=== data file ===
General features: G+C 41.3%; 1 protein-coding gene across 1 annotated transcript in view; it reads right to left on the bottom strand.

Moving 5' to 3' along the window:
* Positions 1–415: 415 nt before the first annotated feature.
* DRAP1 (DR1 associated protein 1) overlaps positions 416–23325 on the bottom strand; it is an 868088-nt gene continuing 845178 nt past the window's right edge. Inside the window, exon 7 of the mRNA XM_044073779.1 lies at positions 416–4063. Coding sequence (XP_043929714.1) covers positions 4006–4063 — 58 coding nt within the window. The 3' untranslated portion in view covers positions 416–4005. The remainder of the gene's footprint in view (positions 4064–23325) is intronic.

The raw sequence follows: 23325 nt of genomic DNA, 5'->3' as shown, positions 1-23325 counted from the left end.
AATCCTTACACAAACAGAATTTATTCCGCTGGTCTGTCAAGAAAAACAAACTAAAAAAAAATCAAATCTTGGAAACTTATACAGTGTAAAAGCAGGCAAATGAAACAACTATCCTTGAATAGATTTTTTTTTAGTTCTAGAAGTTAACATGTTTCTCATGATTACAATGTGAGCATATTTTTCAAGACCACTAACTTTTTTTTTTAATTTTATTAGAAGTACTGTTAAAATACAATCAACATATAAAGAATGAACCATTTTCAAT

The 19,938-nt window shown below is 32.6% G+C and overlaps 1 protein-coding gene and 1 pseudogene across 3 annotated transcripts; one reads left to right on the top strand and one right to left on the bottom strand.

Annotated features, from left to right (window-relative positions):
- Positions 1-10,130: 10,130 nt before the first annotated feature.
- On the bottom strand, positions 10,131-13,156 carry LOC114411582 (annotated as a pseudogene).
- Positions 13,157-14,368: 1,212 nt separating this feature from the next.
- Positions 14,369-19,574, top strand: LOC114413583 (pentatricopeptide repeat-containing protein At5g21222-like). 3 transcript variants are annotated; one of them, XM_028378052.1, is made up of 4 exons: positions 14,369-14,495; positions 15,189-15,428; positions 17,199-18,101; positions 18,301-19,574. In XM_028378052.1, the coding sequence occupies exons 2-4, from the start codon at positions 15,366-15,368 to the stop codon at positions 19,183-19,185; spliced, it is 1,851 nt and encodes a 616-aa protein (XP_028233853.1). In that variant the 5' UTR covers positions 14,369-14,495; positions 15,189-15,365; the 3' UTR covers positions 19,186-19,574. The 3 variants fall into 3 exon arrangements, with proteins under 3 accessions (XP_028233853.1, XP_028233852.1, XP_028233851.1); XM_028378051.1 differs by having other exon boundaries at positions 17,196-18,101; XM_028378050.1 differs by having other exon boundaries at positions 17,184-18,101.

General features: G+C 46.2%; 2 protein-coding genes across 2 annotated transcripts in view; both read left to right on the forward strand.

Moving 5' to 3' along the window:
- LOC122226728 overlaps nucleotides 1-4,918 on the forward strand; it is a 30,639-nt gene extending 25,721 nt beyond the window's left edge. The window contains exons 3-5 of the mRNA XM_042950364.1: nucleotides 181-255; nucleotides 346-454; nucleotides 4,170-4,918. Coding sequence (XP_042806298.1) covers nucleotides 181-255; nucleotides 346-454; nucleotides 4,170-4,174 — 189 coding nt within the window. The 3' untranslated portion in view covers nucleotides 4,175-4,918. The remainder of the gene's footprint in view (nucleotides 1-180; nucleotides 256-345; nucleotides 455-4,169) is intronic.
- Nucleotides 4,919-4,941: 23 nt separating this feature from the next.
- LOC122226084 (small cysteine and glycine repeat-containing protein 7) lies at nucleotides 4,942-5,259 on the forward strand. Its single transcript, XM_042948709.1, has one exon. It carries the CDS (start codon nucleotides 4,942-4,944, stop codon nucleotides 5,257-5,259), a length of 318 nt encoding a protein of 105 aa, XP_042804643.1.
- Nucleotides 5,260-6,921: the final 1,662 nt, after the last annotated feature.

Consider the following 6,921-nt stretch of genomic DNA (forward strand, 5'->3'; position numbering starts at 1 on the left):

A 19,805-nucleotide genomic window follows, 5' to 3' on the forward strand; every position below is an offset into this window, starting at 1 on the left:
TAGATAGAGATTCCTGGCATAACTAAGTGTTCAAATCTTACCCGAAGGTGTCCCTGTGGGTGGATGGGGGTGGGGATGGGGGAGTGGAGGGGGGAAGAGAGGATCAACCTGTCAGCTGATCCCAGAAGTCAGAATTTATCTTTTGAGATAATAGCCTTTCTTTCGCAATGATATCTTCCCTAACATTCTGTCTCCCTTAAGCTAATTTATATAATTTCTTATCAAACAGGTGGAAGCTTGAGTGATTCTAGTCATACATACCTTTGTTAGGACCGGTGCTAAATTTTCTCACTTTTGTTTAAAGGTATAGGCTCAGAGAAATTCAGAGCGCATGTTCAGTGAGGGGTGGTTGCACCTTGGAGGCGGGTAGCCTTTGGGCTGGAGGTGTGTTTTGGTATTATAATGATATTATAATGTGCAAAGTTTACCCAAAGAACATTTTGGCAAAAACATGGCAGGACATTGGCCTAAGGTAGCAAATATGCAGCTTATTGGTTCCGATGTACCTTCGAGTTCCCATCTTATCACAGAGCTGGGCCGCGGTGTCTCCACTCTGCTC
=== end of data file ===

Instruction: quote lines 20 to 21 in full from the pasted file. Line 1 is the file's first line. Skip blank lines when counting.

A 19,805-nucleotide genomic window follows, 5' to 3' on the forward strand; every position below is an offset into this window, starting at 1 on the left:
TAGATAGAGATTCCTGGCATAACTAAGTGTTCAAATCTTACCCGAAGGTGTCCCTGTGGGTGGATGGGGGTGGGGATGGGGGAGTGGAGGGGGGAAGAGAGGATCAACCTGTCAGCTGATCCCAGAAGTCAGAATTTATCTTTTGAGATAATAGCCTTTCTTTCGCAATGATATCTTCCCTAACATTCTGTCTCCCTTAAGCTAATTTATATAATTTCTTATCAAACAGGTGGAAGCTTGAGTGATTCTAGTCATACATACCTTTGTTAGGACCGGTGCTAAATTTTCTCACTTTTGTTTAAAGGTATAGGCTCAGAGAAATTCAGAGCGCATGTTCAGTGAGGGGTGGTTGCACCTTGGAGGCGGGTAGCCTTTGGGCTGGAGGTGTGTTTTGGTATTATAATGATATTATAATGTGCAAAGTTTACCCAAAGAACATTTTGGCAAAAACATGGCAGGACATTGGCCTAAGGTAGCAAATATGCAGCTTATTGGTTCCGATGTACCTTCGAGTTCCCATCTTATCACAGAGCTGGGCCGCGGTGTCTCCACTCTGCTC